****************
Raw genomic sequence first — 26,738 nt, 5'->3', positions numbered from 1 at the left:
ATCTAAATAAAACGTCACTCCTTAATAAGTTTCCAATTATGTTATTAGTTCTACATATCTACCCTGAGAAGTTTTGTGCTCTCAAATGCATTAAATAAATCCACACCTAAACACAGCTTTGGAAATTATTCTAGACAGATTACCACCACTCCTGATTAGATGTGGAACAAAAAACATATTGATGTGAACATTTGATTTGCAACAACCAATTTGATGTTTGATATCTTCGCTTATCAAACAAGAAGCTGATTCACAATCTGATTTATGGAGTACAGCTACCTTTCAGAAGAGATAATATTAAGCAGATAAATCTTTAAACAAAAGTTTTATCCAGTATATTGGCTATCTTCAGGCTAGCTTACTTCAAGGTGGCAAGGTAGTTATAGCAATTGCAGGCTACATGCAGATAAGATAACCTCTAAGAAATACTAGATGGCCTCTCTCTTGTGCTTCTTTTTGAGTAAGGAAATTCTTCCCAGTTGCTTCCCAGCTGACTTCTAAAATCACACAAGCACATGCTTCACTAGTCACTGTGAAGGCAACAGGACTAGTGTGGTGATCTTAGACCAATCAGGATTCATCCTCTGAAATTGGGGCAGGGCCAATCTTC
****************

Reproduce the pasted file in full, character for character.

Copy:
Raw genomic sequence first — 26,738 nt, 5'->3', positions numbered from 1 at the left:
ATCTAAATAAAACGTCACTCCTTAATAAGTTTCCAATTATGTTATTAGTTCTACATATCTACCCTGAGAAGTTTTGTGCTCTCAAATGCATTAAATAAATCCACACCTAAACACAGCTTTGGAAATTATTCTAGACAGATTACCACCACTCCTGATTAGATGTGGAACAAAAAACATATTGATGTGAACATTTGATTTGCAACAACCAATTTGATGTTTGATATCTTCGCTTATCAAACAAGAAGCTGATTCACAATCTGATTTATGGAGTACAGCTACCTTTCAGAAGAGATAATATTAAGCAGATAAATCTTTAAACAAAAGTTTTATCCAGTATATTGGCTATCTTCAGGCTAGCTTACTTCAAGGTGGCAAGGTAGTTATAGCAATTGCAGGCTACATGCAGATAAGATAACCTCTAAGAAATACTAGATGGCCTCTCTCTTGTGCTTCTTTTTGAGTAAGGAAATTCTTCCCAGTTGCTTCCCAGCTGACTTCTAAAATCACACAAGCACATGCTTCACTAGTCACTGTGAAGGCAACAGGACTAGTGTGGTGATCTTAGACCAATCAGGATTCATCCTCTGAAATTGGGGCAGGGCCAATCTTC